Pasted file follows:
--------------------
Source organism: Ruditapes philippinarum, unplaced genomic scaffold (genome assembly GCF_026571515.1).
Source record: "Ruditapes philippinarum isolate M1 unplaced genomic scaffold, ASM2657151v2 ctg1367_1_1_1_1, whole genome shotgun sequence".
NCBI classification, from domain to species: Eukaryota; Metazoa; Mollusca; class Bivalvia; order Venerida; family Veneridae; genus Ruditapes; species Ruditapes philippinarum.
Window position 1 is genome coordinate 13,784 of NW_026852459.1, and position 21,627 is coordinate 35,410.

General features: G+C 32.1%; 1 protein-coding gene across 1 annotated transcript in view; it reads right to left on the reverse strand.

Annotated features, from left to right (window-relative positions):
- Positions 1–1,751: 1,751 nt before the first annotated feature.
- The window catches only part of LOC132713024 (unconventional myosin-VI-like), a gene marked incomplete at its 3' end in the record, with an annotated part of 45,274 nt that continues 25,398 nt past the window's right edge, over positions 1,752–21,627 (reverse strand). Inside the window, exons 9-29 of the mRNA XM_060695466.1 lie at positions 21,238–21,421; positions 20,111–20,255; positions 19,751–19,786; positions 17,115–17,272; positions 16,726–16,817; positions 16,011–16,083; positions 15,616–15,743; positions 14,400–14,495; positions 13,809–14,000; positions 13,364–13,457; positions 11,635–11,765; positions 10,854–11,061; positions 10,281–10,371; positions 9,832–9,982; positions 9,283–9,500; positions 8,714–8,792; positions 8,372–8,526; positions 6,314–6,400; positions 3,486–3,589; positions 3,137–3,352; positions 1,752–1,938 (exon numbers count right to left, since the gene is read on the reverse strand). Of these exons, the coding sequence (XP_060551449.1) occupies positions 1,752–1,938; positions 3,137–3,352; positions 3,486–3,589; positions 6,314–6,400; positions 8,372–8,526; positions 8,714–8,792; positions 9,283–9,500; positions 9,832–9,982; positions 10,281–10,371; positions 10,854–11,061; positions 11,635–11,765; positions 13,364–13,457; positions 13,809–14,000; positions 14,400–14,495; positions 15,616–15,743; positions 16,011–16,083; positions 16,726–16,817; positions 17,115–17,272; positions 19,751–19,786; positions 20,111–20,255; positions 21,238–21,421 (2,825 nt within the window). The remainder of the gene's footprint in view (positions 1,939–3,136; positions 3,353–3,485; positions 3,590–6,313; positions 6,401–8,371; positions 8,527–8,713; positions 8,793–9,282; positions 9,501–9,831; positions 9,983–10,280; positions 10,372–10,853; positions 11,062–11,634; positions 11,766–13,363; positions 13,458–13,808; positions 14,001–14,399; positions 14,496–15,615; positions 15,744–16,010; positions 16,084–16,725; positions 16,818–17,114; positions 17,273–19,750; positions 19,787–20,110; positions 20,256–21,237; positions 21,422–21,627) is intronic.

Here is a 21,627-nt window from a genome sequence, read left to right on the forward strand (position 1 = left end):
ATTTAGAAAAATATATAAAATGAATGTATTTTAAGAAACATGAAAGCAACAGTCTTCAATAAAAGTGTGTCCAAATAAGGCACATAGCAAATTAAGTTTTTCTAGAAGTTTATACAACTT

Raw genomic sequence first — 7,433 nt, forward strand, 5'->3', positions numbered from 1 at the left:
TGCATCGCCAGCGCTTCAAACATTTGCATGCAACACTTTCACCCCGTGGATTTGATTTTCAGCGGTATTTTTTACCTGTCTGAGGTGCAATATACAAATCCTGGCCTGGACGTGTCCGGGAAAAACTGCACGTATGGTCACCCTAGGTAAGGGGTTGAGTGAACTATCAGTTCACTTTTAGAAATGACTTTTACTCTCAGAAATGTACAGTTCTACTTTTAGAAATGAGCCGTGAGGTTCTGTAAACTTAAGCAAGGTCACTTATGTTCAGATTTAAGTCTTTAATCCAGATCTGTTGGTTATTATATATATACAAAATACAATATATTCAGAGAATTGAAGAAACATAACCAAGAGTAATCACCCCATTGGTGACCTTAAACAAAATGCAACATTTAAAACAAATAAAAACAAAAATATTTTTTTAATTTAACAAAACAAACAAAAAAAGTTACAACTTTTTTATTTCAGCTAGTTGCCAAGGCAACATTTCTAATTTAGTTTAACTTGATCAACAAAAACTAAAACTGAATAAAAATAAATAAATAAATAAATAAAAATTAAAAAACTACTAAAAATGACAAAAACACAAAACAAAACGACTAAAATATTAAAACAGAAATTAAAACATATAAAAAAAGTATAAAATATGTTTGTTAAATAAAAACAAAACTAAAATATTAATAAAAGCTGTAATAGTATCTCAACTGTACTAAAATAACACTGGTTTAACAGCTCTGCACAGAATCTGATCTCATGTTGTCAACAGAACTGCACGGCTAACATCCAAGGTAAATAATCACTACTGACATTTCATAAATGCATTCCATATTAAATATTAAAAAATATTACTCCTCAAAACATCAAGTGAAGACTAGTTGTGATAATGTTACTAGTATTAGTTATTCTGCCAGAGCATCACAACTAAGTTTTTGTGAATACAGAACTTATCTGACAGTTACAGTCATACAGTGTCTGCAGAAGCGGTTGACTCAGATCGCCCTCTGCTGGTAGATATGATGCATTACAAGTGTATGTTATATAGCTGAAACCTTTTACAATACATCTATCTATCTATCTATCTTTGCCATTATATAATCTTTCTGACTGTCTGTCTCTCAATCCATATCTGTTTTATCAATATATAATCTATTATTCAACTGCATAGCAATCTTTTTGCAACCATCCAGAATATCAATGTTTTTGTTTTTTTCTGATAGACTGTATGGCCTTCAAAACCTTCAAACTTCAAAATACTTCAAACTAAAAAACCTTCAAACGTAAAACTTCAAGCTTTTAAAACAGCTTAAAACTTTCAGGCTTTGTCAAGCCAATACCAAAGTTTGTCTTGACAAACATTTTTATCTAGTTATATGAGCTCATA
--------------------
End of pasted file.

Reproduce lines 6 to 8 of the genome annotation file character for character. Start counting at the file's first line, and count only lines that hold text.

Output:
Annotated features, from left to right (window-relative positions):
- Positions 1–1,751: 1,751 nt before the first annotated feature.
- The window catches only part of LOC132713024 (unconventional myosin-VI-like), a gene marked incomplete at its 3' end in the record, with an annotated part of 45,274 nt that continues 25,398 nt past the window's right edge, over positions 1,752–21,627 (reverse strand). Inside the window, exons 9-29 of the mRNA XM_060695466.1 lie at positions 21,238–21,421; positions 20,111–20,255; positions 19,751–19,786; positions 17,115–17,272; positions 16,726–16,817; positions 16,011–16,083; positions 15,616–15,743; positions 14,400–14,495; positions 13,809–14,000; positions 13,364–13,457; positions 11,635–11,765; positions 10,854–11,061; positions 10,281–10,371; positions 9,832–9,982; positions 9,283–9,500; positions 8,714–8,792; positions 8,372–8,526; positions 6,314–6,400; positions 3,486–3,589; positions 3,137–3,352; positions 1,752–1,938 (exon numbers count right to left, since the gene is read on the reverse strand). Of these exons, the coding sequence (XP_060551449.1) occupies positions 1,752–1,938; positions 3,137–3,352; positions 3,486–3,589; positions 6,314–6,400; positions 8,372–8,526; positions 8,714–8,792; positions 9,283–9,500; positions 9,832–9,982; positions 10,281–10,371; positions 10,854–11,061; positions 11,635–11,765; positions 13,364–13,457; positions 13,809–14,000; positions 14,400–14,495; positions 15,616–15,743; positions 16,011–16,083; positions 16,726–16,817; positions 17,115–17,272; positions 19,751–19,786; positions 20,111–20,255; positions 21,238–21,421 (2,825 nt within the window). The remainder of the gene's footprint in view (positions 1,939–3,136; positions 3,353–3,485; positions 3,590–6,313; positions 6,401–8,371; positions 8,527–8,713; positions 8,793–9,282; positions 9,501–9,831; positions 9,983–10,280; positions 10,372–10,853; positions 11,062–11,634; positions 11,766–13,363; positions 13,458–13,808; positions 14,001–14,399; positions 14,496–15,615; positions 15,744–16,010; positions 16,084–16,725; positions 16,818–17,114; positions 17,273–19,750; positions 19,787–20,110; positions 20,256–21,237; positions 21,422–21,627) is intronic.